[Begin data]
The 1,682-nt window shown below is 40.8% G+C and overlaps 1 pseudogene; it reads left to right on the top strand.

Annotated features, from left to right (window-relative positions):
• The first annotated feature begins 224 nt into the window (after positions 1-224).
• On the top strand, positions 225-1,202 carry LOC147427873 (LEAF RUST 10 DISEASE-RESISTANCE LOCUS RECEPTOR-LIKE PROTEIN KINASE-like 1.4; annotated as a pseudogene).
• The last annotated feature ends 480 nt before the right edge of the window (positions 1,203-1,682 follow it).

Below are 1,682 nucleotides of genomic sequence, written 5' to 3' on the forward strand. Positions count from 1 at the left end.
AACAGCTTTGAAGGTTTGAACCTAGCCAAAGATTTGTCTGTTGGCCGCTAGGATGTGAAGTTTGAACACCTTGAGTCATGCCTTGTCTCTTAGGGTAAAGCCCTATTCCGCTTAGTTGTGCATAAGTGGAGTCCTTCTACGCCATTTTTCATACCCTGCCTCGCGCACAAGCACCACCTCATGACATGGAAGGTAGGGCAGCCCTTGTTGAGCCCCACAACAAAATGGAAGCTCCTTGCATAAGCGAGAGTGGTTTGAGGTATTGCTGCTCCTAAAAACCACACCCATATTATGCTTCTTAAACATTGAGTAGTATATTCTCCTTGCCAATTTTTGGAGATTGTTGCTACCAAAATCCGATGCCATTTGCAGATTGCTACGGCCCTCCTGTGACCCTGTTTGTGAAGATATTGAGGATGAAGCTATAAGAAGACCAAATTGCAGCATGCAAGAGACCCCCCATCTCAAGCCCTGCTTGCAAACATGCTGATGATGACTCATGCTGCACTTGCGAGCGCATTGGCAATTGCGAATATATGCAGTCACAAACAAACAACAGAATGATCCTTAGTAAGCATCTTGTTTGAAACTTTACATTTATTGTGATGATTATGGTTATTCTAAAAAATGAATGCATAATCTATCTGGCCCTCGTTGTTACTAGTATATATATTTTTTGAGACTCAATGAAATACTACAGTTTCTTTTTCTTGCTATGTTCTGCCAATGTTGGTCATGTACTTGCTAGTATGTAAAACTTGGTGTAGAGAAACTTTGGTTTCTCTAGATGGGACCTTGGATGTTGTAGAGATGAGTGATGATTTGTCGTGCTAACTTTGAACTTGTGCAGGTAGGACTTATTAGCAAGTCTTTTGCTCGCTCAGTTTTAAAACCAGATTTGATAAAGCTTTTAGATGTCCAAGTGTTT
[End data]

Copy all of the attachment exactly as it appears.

The 1,682-nt window shown below is 40.8% G+C and overlaps 1 pseudogene; it reads left to right on the top strand.

Annotated features, from left to right (window-relative positions):
• The first annotated feature begins 224 nt into the window (after positions 1-224).
• On the top strand, positions 225-1,202 carry LOC147427873 (LEAF RUST 10 DISEASE-RESISTANCE LOCUS RECEPTOR-LIKE PROTEIN KINASE-like 1.4; annotated as a pseudogene).
• The last annotated feature ends 480 nt before the right edge of the window (positions 1,203-1,682 follow it).

Below are 1,682 nucleotides of genomic sequence, written 5' to 3' on the forward strand. Positions count from 1 at the left end.
AACAGCTTTGAAGGTTTGAACCTAGCCAAAGATTTGTCTGTTGGCCGCTAGGATGTGAAGTTTGAACACCTTGAGTCATGCCTTGTCTCTTAGGGTAAAGCCCTATTCCGCTTAGTTGTGCATAAGTGGAGTCCTTCTACGCCATTTTTCATACCCTGCCTCGCGCACAAGCACCACCTCATGACATGGAAGGTAGGGCAGCCCTTGTTGAGCCCCACAACAAAATGGAAGCTCCTTGCATAAGCGAGAGTGGTTTGAGGTATTGCTGCTCCTAAAAACCACACCCATATTATGCTTCTTAAACATTGAGTAGTATATTCTCCTTGCCAATTTTTGGAGATTGTTGCTACCAAAATCCGATGCCATTTGCAGATTGCTACGGCCCTCCTGTGACCCTGTTTGTGAAGATATTGAGGATGAAGCTATAAGAAGACCAAATTGCAGCATGCAAGAGACCCCCCATCTCAAGCCCTGCTTGCAAACATGCTGATGATGACTCATGCTGCACTTGCGAGCGCATTGGCAATTGCGAATATATGCAGTCACAAACAAACAACAGAATGATCCTTAGTAAGCATCTTGTTTGAAACTTTACATTTATTGTGATGATTATGGTTATTCTAAAAAATGAATGCATAATCTATCTGGCCCTCGTTGTTACTAGTATATATATTTTTTGAGACTCAATGAAATACTACAGTTTCTTTTTCTTGCTATGTTCTGCCAATGTTGGTCATGTACTTGCTAGTATGTAAAACTTGGTGTAGAGAAACTTTGGTTTCTCTAGATGGGACCTTGGATGTTGTAGAGATGAGTGATGATTTGTCGTGCTAACTTTGAACTTGTGCAGGTAGGACTTATTAGCAAGTCTTTTGCTCGCTCAGTTTTAAAACCAGATTTGATAAAGCTTTTAGATGTCCAAGTGTTT